The Dauntless crew is later given the USS Sovereign, the USS Enterprise-E's sister ship, for the investigation. They also undergo a shakedown cruise to check for bugs in the ship's systems which results in a simulated battle against the USS Geronimo and two Birds of Prey. Additionally, Lieutenant Commander Data from the Enterprise is temporarily assigned to the Sovereign to assist in the investigation. Initial hostilities with the Romulans briefly lead the crew to suspect them as the culprits, but further evidence reveals a renegade faction of Cardassians are responsible. They are led by Legate Matan, the game's central villain.

Matan is assisted by a new race of aliens called the Kessok whom Matan exploited and lied to in order to gain their cooperation. While searching for the technology that destroyed the Vesuvi star in the Alioth system, the Sovereign is ambushed and forced to leave Data behind on the surface of the system's sixth planet.

The revelation of the Cardassians' responsibility for the destruction of the Vesuvi star leads to a full-scale war between the Federation and Matan's faction.[8] The Federation is at first at a disadvantage, having underestimated Matan's forces; however, they are able to repel an offensive against Starbase 12 and destroy Litvok Nor, a Cardassian space station identical to Deep Space 9, and rescue Data. Additionally, a Federation–Klingon–Romulan alliance is formed to put an end to the war in the game's final missions.

Shortly after Data's rescue and the formation of the alliance, the Sovereign is ordered to destroy the remaining Kessok technology that destroyed the Vesuvi star. During an encounter with a Kessok heavy cruiser, which makes no hostile movements and is unshielded, the player is presented with a choice: destroy the Kessok ship and the remaining device or hail it. If the player fires on the Kessok ship, two smaller vessels will de-cloak and assist the heavy cruiser. The final mission will also be more difficult as the Kessok forces will initially side with the Cardassians. Hailing the vessel will open a dialog with the Kessok and reveal the Cardassians' exploitation of them.[9]

The game's final mission involves destroying the remaining Kessok device in the custody of Matan before he can use it to destroy a newly founded Kessok colony. The final confrontation with Matan occurs near the star of the Omega Draconis system. The game ends with Matan's ship falling into the star and the beginnings of formal diplomatic relations with the Kessok. Captain Picard wishes the player good luck on their journeys, and the Sovereign warps away.[10][11]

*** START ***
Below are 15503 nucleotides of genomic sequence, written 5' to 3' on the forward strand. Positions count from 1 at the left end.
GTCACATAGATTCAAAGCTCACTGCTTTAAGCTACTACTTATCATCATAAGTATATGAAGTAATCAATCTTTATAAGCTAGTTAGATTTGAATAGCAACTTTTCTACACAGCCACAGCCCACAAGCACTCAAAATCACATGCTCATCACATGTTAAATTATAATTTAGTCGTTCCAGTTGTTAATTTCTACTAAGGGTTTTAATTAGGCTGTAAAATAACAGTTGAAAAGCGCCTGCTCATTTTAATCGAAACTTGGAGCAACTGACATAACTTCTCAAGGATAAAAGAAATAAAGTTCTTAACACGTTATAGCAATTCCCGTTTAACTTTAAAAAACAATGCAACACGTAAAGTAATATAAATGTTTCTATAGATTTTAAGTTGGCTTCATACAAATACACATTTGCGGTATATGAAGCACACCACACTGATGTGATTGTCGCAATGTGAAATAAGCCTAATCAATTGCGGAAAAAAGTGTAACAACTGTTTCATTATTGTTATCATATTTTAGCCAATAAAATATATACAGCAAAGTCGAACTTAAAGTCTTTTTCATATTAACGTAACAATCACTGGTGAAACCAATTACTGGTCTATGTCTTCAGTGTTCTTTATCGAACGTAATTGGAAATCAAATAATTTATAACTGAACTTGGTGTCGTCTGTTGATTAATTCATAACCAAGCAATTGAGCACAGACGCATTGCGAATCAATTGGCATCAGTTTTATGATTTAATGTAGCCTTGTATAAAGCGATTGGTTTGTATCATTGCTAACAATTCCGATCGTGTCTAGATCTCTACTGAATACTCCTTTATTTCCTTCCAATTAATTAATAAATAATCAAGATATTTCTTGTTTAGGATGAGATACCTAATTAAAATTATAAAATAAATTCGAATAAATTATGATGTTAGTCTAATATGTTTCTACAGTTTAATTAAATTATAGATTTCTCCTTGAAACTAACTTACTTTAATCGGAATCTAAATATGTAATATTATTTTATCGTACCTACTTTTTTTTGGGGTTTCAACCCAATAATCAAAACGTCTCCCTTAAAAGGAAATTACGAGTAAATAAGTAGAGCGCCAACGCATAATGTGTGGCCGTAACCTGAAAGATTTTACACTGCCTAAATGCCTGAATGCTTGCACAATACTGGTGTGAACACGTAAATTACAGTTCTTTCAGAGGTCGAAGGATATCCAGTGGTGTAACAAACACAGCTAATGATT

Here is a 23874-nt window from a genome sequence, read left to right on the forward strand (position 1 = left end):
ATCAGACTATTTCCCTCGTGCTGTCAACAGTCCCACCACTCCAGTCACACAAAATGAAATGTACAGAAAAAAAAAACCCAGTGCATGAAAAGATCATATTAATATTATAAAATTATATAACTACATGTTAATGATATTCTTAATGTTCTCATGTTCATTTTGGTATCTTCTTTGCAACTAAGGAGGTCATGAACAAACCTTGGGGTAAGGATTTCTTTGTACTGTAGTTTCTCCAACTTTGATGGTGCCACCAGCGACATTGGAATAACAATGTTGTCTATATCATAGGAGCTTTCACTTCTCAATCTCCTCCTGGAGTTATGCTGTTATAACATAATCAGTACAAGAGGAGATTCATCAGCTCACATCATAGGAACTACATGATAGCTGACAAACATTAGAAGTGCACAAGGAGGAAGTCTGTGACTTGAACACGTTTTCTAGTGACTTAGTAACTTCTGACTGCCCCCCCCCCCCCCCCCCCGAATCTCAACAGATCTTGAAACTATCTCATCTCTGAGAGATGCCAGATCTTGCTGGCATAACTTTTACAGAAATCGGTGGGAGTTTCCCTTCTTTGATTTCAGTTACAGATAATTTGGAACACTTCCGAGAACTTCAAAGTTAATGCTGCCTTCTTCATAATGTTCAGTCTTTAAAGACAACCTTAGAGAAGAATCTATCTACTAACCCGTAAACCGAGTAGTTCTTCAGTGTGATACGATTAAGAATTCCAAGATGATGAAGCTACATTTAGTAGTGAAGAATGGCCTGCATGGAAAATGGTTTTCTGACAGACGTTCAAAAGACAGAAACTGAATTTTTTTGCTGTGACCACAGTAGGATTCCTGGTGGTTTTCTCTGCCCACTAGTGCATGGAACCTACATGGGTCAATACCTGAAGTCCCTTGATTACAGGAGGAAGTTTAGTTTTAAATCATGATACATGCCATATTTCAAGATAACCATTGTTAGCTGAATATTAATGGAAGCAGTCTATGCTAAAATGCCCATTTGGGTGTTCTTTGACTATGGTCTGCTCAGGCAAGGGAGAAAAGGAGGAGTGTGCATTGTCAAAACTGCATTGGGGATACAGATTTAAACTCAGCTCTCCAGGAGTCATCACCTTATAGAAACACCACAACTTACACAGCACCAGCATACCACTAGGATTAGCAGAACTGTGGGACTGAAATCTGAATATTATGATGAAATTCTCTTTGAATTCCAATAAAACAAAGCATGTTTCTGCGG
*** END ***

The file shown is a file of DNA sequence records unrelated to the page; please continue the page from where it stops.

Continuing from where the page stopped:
In late 1998, publishers Activision made contact with Totally Games for the start of development of Bridge Commander. Employees working for Totally Games spent six months on research, design and testing to keep the game within the bounds of the Star Trek universe.[12] At E3 2001, the multiplayer mode originally to be included was dropped in favour of single-player. This announcement was reversed several days later.[13]


Star Trek: Bridge Commander received "favorable" reviews according to the review aggregation website Metacritic.[14] GameSpot named the game a runner-up for its March 2002 "PC Game of the Month" award.[25] The publication later presented the game with its annual "Best Sci-Fi Simulation Game on PC" award.[26]

Ivan Sulic of IGN said that Bridge Commander was "the single most engaging Star Trek experience yet in gaming" and the "undisputed king of all that is starship combat",[22] but appreciated that some players may feel that it isn't as nonlinear as they might like. He added that the missions were well paced, although he complained of the difficulty of a stealth based level.[22]

In 2009, Kotaku ranked Bridge Commander as one of the top three Star Trek games.[27] In 2016, Tom's Guide ranked Bridge Commander as one of the top ten Star Trek games.[28] In 2017, PC Gamer ranked Bridge Commander among the best Star Trek games.[29] In 2020, Screen Rant ranked Bridge Commander as the fifth best Star Trek game.[30]


  1. ^ a b Atkin, Denny (June 2002). "Star Trek: Bridge Commander" (PDF). Computer Gaming World. No. 215. Ziff Davis. pp. 88–89. Retrieved August 24, 2018.